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Hoffmann, R. A wiki for the life sciences where authorship matters. Nature Genetics (2008)

Lesions in the skin, intestine, and central nervous system induced by an antimetabolite of niacin.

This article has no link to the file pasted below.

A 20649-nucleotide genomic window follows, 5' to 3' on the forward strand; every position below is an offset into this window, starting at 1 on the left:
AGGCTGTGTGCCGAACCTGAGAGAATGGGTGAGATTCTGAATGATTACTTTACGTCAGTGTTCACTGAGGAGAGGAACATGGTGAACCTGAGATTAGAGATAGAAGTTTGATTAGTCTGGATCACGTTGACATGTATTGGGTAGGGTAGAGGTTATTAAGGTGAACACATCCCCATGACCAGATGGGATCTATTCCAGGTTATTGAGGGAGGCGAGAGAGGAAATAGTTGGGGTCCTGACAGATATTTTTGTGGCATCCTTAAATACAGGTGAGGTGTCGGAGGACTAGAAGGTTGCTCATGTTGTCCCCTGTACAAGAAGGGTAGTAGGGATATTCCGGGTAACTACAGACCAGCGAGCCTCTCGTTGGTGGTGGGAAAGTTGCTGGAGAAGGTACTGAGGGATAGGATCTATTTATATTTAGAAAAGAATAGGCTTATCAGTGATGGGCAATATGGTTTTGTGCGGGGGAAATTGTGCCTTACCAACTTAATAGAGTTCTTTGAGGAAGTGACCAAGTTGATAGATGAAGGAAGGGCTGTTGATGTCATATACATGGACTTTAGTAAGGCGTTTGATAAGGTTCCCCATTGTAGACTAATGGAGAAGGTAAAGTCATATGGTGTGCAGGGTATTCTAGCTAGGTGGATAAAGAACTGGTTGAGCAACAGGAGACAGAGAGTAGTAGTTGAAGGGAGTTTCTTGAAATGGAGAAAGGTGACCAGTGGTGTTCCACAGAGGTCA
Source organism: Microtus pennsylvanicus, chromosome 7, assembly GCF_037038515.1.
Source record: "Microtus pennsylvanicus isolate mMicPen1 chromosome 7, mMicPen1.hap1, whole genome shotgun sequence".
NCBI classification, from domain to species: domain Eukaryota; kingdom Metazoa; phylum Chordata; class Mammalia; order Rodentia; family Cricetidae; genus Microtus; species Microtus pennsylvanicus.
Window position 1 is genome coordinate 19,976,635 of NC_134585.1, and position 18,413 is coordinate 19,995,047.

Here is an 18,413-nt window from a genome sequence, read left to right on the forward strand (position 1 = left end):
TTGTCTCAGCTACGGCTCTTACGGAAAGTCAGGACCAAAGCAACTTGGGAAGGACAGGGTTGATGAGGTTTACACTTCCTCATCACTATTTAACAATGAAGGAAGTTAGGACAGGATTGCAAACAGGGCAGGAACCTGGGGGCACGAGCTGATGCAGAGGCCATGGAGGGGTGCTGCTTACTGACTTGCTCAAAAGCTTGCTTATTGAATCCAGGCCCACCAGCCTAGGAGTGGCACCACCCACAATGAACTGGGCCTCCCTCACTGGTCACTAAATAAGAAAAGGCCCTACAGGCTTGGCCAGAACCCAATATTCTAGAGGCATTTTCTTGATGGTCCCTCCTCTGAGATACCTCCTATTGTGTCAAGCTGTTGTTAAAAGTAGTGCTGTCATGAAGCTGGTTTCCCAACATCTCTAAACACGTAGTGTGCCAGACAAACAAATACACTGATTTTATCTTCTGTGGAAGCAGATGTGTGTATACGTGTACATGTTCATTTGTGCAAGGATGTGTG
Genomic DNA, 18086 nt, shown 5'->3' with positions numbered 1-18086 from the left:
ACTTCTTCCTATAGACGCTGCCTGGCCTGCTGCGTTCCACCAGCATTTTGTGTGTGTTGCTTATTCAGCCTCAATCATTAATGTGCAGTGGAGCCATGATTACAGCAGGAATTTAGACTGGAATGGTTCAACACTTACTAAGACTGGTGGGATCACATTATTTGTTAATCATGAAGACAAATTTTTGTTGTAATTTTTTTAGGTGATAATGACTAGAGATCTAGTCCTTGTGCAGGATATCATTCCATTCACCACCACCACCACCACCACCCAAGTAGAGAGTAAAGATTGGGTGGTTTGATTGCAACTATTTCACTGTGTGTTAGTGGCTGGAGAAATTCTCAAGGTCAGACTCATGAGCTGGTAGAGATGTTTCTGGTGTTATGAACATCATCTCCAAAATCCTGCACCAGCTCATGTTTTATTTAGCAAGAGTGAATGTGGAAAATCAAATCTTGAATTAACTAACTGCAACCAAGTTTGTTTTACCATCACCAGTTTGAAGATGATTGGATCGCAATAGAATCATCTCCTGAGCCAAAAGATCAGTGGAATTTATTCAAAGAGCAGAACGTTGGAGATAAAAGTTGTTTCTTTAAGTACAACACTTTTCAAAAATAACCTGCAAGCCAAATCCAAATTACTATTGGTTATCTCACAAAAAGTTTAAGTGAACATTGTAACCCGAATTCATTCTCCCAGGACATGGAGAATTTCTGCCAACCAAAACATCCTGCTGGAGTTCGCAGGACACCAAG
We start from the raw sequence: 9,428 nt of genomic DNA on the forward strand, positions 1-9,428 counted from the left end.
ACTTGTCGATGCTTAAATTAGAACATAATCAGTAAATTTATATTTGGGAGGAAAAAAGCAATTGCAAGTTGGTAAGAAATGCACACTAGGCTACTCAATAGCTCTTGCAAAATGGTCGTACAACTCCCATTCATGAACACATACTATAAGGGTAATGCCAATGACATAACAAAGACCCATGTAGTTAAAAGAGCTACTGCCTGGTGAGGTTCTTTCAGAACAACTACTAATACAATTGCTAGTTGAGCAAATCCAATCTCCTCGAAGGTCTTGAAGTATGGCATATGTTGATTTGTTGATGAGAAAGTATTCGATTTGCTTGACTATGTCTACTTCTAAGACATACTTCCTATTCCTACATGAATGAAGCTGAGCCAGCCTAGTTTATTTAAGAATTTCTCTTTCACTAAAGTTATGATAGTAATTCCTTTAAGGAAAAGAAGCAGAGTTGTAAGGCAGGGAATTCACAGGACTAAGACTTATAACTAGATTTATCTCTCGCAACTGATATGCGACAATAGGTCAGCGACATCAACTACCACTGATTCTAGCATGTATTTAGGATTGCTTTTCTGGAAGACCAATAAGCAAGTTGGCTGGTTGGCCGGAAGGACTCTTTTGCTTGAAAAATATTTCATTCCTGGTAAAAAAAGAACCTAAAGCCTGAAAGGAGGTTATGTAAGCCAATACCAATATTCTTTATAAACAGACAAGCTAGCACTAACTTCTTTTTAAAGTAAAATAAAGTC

Pellagra in the human is characterized by the clinical "three D's," namely, dermatitis, diarrhea, and dementia. Newborn mice that received a single intraperitoneal injection of 6-aminonicotinamide (6-AN) (50 mg/kg body weight), an antagonist of niacin, consistently developed lesions in the skin, intestinal tract, and central nervous system. Anterior horn cells in the spinal cord as well as motor neurons in the brain showed the ultrastructural features of neuronal chromatolysis, while glial and ependymal cells showed postinjection (PI) edematous changes on Day 5. In the skin, correlating with clinical delay of hair growth, the first discernible microscopic abnormality was vacuolar change in the hair follicles on PI Day 3. By PI Day 5, hyperkeratosis and irregular acanthosis were noted. Edematous swelling of the enteric glial cells was observed in the myenteric plexus of the descending colon on PI Day 5. Although the pathologic features of these 6-AN-treated mice may not be exactly identical to those of human pellagra, possible contributory mechanisms in the development of pellagra lesions may be elucidated by this experimental model.[1]


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